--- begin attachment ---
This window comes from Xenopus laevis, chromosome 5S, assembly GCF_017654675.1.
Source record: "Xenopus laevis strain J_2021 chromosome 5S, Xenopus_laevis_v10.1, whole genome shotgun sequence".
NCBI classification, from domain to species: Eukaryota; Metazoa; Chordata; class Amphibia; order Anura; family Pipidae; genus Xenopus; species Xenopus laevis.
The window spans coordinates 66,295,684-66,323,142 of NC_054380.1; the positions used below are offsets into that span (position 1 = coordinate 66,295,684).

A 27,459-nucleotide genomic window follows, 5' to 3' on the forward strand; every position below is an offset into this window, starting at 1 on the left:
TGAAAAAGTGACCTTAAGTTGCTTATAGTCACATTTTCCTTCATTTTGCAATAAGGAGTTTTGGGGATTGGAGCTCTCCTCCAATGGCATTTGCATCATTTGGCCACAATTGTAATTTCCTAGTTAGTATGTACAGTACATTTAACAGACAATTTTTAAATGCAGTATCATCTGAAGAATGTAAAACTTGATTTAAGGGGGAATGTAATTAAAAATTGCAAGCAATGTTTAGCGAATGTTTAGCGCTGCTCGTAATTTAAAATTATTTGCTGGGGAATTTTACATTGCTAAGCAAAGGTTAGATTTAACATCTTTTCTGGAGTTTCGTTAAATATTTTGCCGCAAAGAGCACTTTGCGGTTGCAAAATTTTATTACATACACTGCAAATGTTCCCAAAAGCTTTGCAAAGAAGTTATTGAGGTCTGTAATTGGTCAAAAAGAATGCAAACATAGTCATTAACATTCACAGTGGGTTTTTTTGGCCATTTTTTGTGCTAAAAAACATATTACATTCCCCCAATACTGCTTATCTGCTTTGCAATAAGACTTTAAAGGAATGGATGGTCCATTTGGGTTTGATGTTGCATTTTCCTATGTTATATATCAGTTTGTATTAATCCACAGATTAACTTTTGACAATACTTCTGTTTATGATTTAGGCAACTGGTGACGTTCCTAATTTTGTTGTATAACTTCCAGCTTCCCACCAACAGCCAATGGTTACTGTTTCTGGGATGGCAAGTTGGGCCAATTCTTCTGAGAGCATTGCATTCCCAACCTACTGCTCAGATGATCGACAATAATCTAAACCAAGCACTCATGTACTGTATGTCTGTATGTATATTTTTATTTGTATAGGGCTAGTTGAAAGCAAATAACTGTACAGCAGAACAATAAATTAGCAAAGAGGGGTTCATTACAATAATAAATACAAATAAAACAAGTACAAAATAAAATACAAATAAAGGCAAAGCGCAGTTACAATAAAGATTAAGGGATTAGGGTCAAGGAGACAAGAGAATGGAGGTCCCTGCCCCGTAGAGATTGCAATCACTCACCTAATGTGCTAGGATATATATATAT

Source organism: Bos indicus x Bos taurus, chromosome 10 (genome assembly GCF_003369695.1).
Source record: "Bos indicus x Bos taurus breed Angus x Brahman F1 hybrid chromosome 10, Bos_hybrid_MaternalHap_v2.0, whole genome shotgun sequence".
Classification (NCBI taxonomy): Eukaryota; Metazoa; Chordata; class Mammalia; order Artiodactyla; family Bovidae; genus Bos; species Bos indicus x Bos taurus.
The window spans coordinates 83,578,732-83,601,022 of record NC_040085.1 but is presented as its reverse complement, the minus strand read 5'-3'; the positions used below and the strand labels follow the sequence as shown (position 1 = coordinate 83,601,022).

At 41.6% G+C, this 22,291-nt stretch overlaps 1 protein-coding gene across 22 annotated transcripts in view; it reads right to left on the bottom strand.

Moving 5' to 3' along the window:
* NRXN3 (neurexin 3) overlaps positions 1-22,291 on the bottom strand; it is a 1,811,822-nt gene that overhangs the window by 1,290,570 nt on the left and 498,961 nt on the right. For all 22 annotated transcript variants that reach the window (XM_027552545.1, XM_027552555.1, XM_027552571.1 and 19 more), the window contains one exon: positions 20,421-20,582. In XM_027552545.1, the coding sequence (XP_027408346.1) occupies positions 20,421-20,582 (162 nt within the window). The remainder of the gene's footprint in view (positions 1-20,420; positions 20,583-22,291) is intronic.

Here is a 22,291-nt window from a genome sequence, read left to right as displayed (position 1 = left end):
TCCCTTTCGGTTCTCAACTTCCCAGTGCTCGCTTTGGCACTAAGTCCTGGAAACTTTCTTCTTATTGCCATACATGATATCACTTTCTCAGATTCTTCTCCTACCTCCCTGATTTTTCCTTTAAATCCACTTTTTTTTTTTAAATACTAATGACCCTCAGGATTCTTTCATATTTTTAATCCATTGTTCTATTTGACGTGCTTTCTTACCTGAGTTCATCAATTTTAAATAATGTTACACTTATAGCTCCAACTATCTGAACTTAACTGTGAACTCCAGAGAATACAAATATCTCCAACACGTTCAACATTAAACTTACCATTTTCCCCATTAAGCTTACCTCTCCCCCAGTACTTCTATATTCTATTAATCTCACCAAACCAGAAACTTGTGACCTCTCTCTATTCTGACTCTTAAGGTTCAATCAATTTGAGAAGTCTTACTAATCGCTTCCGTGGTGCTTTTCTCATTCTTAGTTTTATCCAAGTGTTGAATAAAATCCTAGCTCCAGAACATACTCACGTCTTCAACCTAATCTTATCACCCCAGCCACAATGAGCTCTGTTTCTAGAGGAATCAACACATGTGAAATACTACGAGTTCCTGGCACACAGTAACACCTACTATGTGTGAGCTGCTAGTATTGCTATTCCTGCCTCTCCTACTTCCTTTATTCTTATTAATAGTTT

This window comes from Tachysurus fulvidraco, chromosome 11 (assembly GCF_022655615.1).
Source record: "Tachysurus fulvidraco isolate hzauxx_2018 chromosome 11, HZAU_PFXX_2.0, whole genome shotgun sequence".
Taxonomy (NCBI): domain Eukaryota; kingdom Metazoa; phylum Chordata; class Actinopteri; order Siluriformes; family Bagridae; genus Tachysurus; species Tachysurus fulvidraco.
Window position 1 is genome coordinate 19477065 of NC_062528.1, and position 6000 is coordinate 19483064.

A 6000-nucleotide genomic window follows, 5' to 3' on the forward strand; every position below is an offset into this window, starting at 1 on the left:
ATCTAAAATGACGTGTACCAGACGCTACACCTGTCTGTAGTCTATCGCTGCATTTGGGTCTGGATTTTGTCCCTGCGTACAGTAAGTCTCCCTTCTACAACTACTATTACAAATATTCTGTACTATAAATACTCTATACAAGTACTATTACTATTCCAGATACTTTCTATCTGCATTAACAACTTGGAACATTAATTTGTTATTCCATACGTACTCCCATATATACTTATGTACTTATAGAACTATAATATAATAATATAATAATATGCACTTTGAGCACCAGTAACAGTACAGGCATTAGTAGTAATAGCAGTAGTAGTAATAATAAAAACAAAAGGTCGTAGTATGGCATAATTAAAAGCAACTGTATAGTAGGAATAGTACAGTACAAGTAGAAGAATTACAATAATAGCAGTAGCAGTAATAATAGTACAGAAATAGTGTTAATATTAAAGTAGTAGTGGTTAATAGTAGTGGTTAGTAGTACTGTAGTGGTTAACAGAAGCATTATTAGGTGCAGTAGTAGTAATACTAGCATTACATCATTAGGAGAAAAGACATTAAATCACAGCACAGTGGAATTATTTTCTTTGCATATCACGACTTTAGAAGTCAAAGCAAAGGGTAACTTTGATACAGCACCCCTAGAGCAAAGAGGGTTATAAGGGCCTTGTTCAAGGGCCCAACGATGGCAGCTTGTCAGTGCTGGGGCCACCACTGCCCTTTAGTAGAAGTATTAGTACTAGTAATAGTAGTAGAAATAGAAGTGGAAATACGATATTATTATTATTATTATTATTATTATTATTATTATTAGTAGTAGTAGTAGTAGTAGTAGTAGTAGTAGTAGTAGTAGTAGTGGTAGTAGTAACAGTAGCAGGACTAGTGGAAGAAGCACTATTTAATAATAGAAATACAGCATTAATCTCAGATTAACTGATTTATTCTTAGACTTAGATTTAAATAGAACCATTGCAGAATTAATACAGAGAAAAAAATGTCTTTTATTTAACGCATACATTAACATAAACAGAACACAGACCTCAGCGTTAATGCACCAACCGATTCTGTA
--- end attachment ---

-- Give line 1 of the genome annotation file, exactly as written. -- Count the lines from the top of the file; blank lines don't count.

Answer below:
This window comes from Xenopus laevis, chromosome 5S, assembly GCF_017654675.1.